29. Mike Gaber Says:

    Besides the game that @22 John Autin found where Hank Aaron had a homer taken down, there was a very famous game on May 26, 1959 where Hank Aaron of the Milwaukee Braves at the time, caused a team mate, Joe Adcock, to lose a homer in the 13th inning inning of a game when Harvey Haddox of Pittsburgh had a perfect No Hitter through 12 innings. Box & Recap of the game:

    In the bottom of the 13th. inning:
    Felix Mantilla reached on an E-5 to break up the perfecto, but the no hitter was still intact.
    Eddie Matthews bunted Mantilla to 2nd.
    Hank Aaron was Intentionally walked.
    Joe Adcock hit an apparent homer to center. Mantilla scored, but Hank Aaron according to reports thought it was a ground rule double and left the field after touching 2nd. and never touched 3rd. There was a lot of Milwaukee players on the field streeming out of the dugout for Aaron to go back to 3rd.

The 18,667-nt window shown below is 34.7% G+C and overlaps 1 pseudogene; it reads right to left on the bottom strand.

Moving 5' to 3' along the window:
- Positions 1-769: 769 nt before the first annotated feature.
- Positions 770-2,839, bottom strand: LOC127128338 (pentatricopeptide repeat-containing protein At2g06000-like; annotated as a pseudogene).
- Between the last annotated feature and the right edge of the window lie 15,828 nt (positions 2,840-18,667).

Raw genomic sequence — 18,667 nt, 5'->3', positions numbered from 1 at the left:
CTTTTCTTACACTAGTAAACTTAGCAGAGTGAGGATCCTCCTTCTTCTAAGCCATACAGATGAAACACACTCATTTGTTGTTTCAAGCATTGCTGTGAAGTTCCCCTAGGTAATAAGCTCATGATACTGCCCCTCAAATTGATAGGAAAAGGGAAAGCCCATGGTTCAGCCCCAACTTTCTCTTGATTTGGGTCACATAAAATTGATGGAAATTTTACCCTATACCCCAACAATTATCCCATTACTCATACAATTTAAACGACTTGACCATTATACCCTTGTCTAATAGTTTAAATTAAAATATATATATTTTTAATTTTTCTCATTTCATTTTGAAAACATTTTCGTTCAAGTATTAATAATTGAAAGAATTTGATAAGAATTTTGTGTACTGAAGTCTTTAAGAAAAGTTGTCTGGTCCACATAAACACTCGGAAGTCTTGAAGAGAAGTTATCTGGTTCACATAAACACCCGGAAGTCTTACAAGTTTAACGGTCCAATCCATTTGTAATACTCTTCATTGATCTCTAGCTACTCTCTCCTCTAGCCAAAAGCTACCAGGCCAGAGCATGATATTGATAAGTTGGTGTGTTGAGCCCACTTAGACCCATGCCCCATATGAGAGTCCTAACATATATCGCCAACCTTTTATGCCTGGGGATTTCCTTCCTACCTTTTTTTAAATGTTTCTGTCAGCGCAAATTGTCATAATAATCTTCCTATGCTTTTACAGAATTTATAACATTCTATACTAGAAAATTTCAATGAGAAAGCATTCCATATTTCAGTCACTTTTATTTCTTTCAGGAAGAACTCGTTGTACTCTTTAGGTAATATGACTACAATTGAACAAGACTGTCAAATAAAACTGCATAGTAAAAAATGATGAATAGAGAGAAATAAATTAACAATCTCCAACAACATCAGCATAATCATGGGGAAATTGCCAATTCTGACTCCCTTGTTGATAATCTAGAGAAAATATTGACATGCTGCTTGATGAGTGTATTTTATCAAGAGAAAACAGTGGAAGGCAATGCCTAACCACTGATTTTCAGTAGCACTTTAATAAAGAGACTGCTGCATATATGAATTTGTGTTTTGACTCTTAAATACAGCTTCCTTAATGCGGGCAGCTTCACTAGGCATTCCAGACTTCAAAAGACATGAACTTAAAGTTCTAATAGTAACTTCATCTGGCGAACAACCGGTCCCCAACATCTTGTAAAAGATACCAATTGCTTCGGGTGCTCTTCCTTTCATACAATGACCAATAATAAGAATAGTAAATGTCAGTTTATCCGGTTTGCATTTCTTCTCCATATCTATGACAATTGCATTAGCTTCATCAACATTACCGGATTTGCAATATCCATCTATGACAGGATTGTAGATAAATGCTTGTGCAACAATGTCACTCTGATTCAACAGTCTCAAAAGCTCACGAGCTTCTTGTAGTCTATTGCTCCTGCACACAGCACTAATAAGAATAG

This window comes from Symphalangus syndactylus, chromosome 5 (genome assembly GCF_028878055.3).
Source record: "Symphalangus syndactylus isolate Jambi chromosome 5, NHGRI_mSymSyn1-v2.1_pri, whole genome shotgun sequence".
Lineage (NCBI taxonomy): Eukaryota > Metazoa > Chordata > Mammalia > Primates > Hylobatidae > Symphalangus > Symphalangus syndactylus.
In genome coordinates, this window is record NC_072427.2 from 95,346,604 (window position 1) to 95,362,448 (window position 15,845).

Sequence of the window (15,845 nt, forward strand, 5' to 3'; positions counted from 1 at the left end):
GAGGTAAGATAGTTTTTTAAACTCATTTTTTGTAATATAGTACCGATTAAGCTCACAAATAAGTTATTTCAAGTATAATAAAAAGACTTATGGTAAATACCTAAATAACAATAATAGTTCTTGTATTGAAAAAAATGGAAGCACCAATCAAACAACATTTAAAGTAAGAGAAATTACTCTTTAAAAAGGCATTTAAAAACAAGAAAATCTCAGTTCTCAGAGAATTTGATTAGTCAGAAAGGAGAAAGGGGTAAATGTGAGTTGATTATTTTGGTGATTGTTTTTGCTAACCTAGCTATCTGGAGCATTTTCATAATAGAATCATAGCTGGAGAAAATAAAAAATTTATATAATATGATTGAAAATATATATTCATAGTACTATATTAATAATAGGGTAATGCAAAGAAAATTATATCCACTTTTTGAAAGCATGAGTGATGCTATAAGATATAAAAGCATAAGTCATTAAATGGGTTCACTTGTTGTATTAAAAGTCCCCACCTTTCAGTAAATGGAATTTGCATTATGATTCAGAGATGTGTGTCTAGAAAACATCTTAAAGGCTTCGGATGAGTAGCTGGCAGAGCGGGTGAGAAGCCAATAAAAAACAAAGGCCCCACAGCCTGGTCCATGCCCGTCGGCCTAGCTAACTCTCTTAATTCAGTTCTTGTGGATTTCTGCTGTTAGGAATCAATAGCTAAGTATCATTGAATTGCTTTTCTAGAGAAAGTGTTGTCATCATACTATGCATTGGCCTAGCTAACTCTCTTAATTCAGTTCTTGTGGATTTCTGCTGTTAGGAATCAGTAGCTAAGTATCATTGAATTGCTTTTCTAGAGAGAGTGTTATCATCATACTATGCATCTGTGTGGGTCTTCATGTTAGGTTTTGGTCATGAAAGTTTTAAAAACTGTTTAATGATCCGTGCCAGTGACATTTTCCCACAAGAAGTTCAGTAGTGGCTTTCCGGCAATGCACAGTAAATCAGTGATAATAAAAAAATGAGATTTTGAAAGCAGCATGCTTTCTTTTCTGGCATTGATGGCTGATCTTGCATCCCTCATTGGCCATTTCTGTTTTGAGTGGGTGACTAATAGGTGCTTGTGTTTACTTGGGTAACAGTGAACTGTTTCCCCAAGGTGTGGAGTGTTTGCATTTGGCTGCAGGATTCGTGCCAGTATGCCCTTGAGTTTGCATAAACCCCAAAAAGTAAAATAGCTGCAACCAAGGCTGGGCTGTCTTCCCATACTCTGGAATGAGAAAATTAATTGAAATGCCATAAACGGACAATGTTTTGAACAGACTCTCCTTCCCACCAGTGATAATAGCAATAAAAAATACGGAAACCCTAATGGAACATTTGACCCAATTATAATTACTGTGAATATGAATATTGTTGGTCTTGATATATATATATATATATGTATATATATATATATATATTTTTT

Once Adcock touched 3rd. The umpires ruled Adcock out for passing Aaron.
    At first the score was ruled 2-0 but the National League changed it to 1-0 the next day and declared Adcock out for passing Aaron. Aaron had never scored and Adcock was credited with a Double.

    Mainly Hard Luck Harvey Haddox Lost the game, Lost the No Hitter and Lost the Perfect game.
    Hank Aaron cost a team mate a homer.
    Joe Adcock was the team mate who lost the homer.

  30. MikeD Says:

    The Yankees schedule looks kind to Jeter getting his 3,000th hit at home, to the point where the Yankees could sit him a game here or there to assure #3000 happens in the Bronx.